Dunwich Dynamo - John C. Kirk
Jul. 21st, 2013
09:55 pm - Dunwich Dynamo
Last night was the 21st "Dunwich Dynamo": this is an overnight cycle ride from east London to Dunwich (on the Suffolk coast). Estimates of the distance vary, but the most common figure is 120 miles (200 km). Other people say that it's "only" 113 miles, but you may also need to allow a bit of extra distance to get to the start point. Technically, the distance gets slightly shorter each year, as the village gradually erodes into the sea. More info at the London School of Cycling and Southwark Cyclists.
The event runs each year, and The Guardian have written about it in their bike blog (2009, 2010, 2011). I've been thinking about doing this for a couple of years, but it would be the longest journey I've ever done; my previous record was 142 km (during my LEJOG attempt). Also, this would basically fill up the whole weekend. Still, this year I decided to give it a go. Based on past experience (i.e. my average touring speed), I predicted that it would take me about 12 hours to cover that distance.
I started cycle touring in 2010, when I went on holiday with Breton Bikes. That trip went well, although my subsequent trips have had a few problems, leading my friends to suggest that I'm cursed.
- In 2011, I tried to cycle from Land's End to John O'Groats. However, I had to abandon the attempt in Manchester after someone stole my bike.
- In 2012, I planned to cycle down to Portsmouth and do a lap of the Isle of Wight, then come home via the Southampton WNBR. However, when I emailed a campsite to check for spaces, they asked whether I'd seen the weather forecast; if they're trying to dissuade paying customers, that doesn't bode well! It pissed down with rain almost the whole time, and there were 30mph winds overnight. (On the plus side, my tent handled this very well; I could hear the outside whipping around, but the air was still and calm inside.) I also struggled with the extra weight of the tent, so I took a shortcut and went anti-clockwise between ferry ports on the island.
- In 2013 (a couple of weeks ago), a group of us set off to cycle from London to Paris. At lunchtime on the first day, my Polar watch (linked to the bike sensors) stopped working, so I couldn't track my speed/distance. The following day, my rear wheel stopped freewheeling, so I had to keep pedalling rather than coasting, and I couldn't slow down unless I braked while pedalling (a bit like the film Speed). I had to take the train ahead to Paris, so I missed half of the trip.
Last weekend (on my way back from LARP), I heard an odd tinkling/rattling noise coming from the bike. My first thought was that I'd broken a spoke, since I was carrying a lot of weight. However, I checked all the spokes (twice!), and they were fine. I eventually realised that one of my bottle cages had snapped, so there was a loose end vibrating against the rest of it whenever I went over a bump in the road. It still worked ok (i.e. it held a bottle), but I replaced it anyway. This was pretty straightforward: I just needed to use a hex key to unscrew the bolts, then swap the cages.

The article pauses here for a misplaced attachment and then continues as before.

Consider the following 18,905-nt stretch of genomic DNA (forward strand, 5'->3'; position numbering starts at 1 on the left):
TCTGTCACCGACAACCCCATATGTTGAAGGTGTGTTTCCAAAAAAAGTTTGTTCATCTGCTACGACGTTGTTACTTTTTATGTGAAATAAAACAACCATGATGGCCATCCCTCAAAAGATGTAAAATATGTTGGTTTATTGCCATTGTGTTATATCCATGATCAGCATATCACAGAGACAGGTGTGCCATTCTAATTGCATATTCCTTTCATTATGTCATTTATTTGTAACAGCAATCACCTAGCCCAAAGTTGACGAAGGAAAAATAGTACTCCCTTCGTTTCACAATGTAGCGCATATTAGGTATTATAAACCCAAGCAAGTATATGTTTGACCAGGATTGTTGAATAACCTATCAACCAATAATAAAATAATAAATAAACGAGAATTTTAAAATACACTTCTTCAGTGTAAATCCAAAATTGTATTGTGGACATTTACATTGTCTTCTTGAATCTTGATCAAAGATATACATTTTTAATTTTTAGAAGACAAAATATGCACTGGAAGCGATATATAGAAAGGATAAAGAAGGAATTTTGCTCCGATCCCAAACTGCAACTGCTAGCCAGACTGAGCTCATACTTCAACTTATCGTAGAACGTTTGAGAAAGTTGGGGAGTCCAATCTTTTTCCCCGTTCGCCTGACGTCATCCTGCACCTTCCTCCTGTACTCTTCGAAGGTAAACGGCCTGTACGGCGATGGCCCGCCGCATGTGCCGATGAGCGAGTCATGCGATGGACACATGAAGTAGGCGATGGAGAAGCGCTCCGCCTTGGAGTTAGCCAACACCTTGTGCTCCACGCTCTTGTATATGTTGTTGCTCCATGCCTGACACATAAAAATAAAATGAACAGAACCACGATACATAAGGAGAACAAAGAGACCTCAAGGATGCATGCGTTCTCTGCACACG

In a case like this, I assume that it's really cumulative damage rather than one huge bump. Anyway, with that sorted out, I hoped that I'd averted the curse for this ride.
In preparation for the ride, I pumped my tyres, packed my panniers, and made some cheese/Marmite sandwiches. (Energy gel sachets? Pfah!) I also listened to the Rocky soundtrack, to help my motivation.
On my way to the start point, I saw a pedibus going over London Bridge:
I wondered whether they were doing the Dunwich Dynamo too; I've heard of people using a Boris Bike and a penny farthing in previous years. However, according to the website those bikes are just hired out by the hour for tours around central London, and it would cost a fortune to keep one out overnight.
A bit further on, I went over a bump in the road, then heard a thump from my bar bag. The idea is that this clips onto my handlebars, so I use it to store valuables (e.g. keys, wallet, phone) and I keep it with me all the time, whereas I might leave the panniers on the bike if I stop at a pub. (This bag is also exactly the right size to fit in Ordnance Survey maps, and I'm sure that's not a coincidence.) There's a fixing plate on one side of the bag, with 4 bolts that hold it in place. 1 of those bolts came out a couple of weeks ago, so that corner was a bit loose, but the other 3 bolts were still sufficient to hold it in place. Unfortunately, 2 more bolts came flying out after that bump, which just left me with 1. The bag stayed in place on the handlebars, but I wasn't at all confident that the sole remaining bolt would be able to support that weight, and I didn't want the bag to drop off while I was travelling at speed.
As with the bottle cage, I think that this is the result of cumulative strain rather than that specific bump. I'm not sure how to repair this; even if I had spare bolts, they aren't screwed in, so do I need to hammer them in somehow? I've now emailed Carradice for advice (which in hindsight I should have done as soon as the first bolt failed); it may come down to a choice between duct tape and replacing the bag.
I have a shoulder strap for the bag, which I often use when I'm off the bike. However, dangling it from 1 shoulder isn't practical when riding: the strap will slide down, and I'll wind up with it inside my elbow while the bag is down by my feet. Instead, I put the strap over my head, so that it was resting on the opposite shoulder. Unfortunately, this also meant that it was digging into the side of my neck. I tried to put the bag behind me, but it wouldn't stay there: it slid round to be above my right thigh, grinding the strap against my neck in the process. After a couple of attempts, I accepted that I'd have to leave it there, unless I wanted to ride 1-handed and hold the bag up. This led to the next snag: every time my right leg came up, I was "kneeing" the bag up too, then the bag would drop as I pushed the pedal back down. So, this caused a few physical problems: